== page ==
CML: Syntax and Semantics

An important property of SGML is that it clearly separates the syntax of information from the semantics. Since these may not be concepts you've come across, here's a simple introduction, and I hope that computer scientists and SGML experts will forgive imprecisions.

Some analogies might help. Syntax could represent the nuts and bolts that a car is built from, whilst semantics describes what you want to use it for. Syntax is the frequencies that TV or radio use, whilst semantics is the programming.


Most legacy systems (existing chemical software) have a sizeable amount of code dealing with problems like: and, later: These are all syntactic problems that are not related to molecules (or any other discipline) and SGML allows you to tackle them independently of what information means and should be used for .

I have configured CML so that you don't need to worry about some of these problems, and others (e.g. how control characters are passed) have well-established mechanisms in SGML. SGML allows you to determine the abstract structure of a document, for example: "first we have a FOO, which must contain one or more XYZZYs but no BARs. Then there is either a WIDGET or a PLUGH (but not both) and then no more than one FOO". Note that what a FOO is doesn't matter at a syntactic level.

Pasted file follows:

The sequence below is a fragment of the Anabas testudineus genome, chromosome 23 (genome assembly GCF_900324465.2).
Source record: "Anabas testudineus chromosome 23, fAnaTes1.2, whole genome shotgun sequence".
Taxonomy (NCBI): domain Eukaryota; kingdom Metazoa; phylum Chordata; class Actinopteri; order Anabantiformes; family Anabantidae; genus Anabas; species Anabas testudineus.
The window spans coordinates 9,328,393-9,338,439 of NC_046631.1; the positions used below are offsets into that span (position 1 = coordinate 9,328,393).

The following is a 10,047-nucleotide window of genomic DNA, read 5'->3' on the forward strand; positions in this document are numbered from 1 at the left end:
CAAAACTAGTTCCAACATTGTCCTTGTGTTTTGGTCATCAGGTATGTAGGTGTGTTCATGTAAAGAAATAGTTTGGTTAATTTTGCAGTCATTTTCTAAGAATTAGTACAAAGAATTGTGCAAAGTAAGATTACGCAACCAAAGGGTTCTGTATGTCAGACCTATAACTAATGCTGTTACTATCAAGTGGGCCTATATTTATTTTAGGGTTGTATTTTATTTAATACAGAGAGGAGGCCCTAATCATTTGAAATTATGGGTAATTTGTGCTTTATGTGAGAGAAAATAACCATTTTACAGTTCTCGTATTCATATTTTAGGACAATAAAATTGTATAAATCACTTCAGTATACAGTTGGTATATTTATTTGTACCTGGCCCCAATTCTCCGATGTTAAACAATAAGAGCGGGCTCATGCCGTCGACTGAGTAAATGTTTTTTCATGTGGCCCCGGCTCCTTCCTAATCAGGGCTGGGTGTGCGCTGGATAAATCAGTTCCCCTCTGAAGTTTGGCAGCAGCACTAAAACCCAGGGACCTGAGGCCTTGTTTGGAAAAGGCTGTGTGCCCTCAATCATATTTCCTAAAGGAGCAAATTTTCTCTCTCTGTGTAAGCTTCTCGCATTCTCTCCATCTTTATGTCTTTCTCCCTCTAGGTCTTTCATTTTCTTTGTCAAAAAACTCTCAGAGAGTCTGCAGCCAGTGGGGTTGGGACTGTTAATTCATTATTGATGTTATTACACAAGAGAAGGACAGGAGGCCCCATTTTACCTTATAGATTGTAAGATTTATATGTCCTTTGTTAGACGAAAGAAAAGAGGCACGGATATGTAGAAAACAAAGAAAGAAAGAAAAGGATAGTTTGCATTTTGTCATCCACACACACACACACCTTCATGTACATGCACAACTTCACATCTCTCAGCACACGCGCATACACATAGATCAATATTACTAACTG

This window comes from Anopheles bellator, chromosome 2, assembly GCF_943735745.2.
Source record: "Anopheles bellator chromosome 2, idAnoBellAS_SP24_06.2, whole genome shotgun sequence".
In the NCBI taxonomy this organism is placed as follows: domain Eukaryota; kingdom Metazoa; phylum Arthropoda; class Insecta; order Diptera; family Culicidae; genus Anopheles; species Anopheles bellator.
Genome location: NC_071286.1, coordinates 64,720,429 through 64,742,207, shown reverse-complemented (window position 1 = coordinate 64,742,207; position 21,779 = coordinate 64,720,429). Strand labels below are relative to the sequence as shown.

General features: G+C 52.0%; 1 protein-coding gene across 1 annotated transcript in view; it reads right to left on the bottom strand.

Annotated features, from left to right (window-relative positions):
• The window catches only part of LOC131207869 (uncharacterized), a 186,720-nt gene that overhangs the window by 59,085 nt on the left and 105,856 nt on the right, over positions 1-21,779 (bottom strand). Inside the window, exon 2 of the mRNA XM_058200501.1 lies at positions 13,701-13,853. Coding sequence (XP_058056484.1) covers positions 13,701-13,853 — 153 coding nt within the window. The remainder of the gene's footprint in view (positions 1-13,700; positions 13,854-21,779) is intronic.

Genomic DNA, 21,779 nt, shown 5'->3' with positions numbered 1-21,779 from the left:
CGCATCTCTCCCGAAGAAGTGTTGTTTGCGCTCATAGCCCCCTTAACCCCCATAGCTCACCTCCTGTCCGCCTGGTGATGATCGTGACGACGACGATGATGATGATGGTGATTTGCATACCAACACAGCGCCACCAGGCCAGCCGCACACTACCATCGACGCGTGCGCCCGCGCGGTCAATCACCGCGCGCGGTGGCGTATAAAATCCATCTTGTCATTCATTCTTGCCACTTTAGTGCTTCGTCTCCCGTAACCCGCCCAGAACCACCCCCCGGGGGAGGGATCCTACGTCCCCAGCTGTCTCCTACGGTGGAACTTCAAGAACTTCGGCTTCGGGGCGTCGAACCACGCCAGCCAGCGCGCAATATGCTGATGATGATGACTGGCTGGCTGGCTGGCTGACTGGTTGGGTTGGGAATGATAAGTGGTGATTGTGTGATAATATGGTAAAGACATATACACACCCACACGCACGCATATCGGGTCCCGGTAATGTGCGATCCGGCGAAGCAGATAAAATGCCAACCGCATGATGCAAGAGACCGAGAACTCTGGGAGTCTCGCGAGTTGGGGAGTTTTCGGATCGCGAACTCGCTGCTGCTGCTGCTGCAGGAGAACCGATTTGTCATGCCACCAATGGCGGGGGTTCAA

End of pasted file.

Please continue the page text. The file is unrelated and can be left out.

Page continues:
Essentially this is all that SGML gives you - a validated abstract document structure, with validated character data. For example:
"<PAIN QUANT=10>Danger!</PAIN>
could be part of a valid SGML document, but without defined semantics, what it means could depend upon the language spoken in the country :-).

The syntactic components of CML are:

Important note. SGML allows for considerable 'minimisation' (i.e. components which can be unambiguously inferred by a parser can be omitted - either to save space of make the document more readable.) For example in HTML you can write:
<LI>Item one
<LI>Item two
There is no need for a closing </LI> on each line because it's possible to work out when the <LI> should be terminated. Note, however, that you need to know how to write an SGML parser to do this, and it's non-trivial. One way round this is for the software to read the output of the parser (the *.esis file); if necessary the later parsing software from J.Clark (SP, SPAM and nsgmls) can be used to produced normalised CML files. Note that you must have access to the DTDs if you are going to parse or normalise an SGML file.


Semantics can be added to a parsed CML document in several ways:

We haven't really started on CML semantics yet - there are many possibilities:

Much of this can be done with simple add-on software to cmlcost.

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© Peter Murray-Rust